Bear in mind, the mathematics behind all this is pretty complex. I would not call it scary, but close enough. However, there are smart people that are working on, and providing some, out-of-the-box libraries that software developers can use so that they can embed HE in their product. I would like to mention jus two here: Microsoft SEAL and PALISADE (backed by DARPA). Don’t get me wrong, today, you still have to know some mathematical tricks if you want to embed, HE in your software, but the really heavy part is done by these heroes that are providing these libraries.
voting protocols using homomorphic secret sharing
the next article I will talk about the challenges that you will face if you are
trying to embed HE in your product, but until then, if you want to get a glimpse
about the complexity, I will just go ahead and detail a decentralized voting
protocol that uses homomorphic secret sharing.
Assume you have a
simple vote (yes/no) – no overkill for now
Assume you have some
authorities that will ‘count’ the votes. – number of authorities noted as A
Assume you have N
Each authority will generate a public key. Anumber. Xa
Each voter encodes his vote in a polynomial Pn, with the degree A-1 (number of authorities -1) and the constant term an encoding of the vote (for this case +1 for yes and -1 for no) all other coefs are random.
Each voter computes the value of his polynomial (Pn) – and thus his vote – at each authority public key Pn(Xa).
K points are produced, they are pieces of the vote.
Only if you know all the points you can figure out the Pn, and thus the vote. This is the decentralization part.
Voter sends each authority the value computed using its key only
Thus, each authority finds itself impossible to find how each user voted, as it does not have enough computed values – only has one.
After all votes have been casted, each authority computes and publishes a sum (Sa) of the received values.
Thus, a new polynomial is born (coefs are the Sa sums) with the constant term being the sum of all votes. If it is negative the result is yes, and vice versa.
you had troubles following the secret sharing algorithm, don’t worry, you’re
not alone. Here’s a helper illustration:
there are still problems:
Still, the voter cannot be sure that his/hers vote is properly casted
The authorities cannot be sure that a malicious voter did not computed his polynomial with a -100 constant, such that a single cast would count for 100 negative votes.
The homomorphic secret sharing does not even touch the other problems of voting systems, only the secrecy and the trust are tackled.
See, you still have to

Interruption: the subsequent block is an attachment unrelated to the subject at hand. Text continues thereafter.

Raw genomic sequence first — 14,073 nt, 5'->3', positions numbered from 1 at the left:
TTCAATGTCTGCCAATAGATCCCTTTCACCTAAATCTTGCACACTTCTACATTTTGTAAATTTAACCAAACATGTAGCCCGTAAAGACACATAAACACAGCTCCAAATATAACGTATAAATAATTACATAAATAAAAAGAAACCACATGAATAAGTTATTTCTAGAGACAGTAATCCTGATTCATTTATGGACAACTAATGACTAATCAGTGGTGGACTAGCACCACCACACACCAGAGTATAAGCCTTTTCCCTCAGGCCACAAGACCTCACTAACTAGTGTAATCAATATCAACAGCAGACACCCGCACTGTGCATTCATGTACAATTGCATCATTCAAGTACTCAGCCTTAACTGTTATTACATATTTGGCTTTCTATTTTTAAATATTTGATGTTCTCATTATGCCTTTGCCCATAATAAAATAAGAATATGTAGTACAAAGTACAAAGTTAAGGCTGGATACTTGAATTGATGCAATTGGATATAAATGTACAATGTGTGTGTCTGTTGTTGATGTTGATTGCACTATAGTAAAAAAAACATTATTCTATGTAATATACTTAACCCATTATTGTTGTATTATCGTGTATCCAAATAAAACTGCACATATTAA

know a little bit about polynomials and interpolation to be able to use this in
crazy part is that, in homomorphic encryption terms, homomorphic secret sharing
is one of the simplest challenges.
worry though, in my next article I will show you some neat library (Microsoft SEAL),
share my experience with you, and give you some tips and tricks for the moment
when you will try to adopt this.
next time, remember: don’t take anything for granted.
Lately, I’ve been doing some work in the area of cryptography and
enterprise scale data protection and privacy. And so, it hit me: things are a
lot different than they used to be, and they are changing fast. It seems that things
are changing towards a more secure environment, with stronger DP and privacy
requirements and it also seems that these changes are widely adopted. Somehow,
I am happy about it. Somehow, I am worried.
Before I go a little deeper into the topic of how to design for critical
privacy and DP systems, let me just enumerate three of the factors that are
responsible for generating the changes that we are witnessing:
evolving worldwide regulation and technology adoption started by EU 2016/679 regulation (a.k.a. GDPR)
progress we are covering in terms of big data analysis and ML
The digitalization of
the citizen facing services of nation-states. (stuff like e-voting, that I
really advocate against)
I don’t want to cover in-depth the way I see each factor influencing the privacy and DP landscape, but, as we go on, I just want you to have these three factors in mind. Mind the factors.
Talking about each concept and technology that is gaining momentum in
this context is absolutely impossible. So, I choose to talk about two of the
most challenging ones. Or, at least the ones that I perceive as being the most
challenging: this is going to be a two episodes series about Differential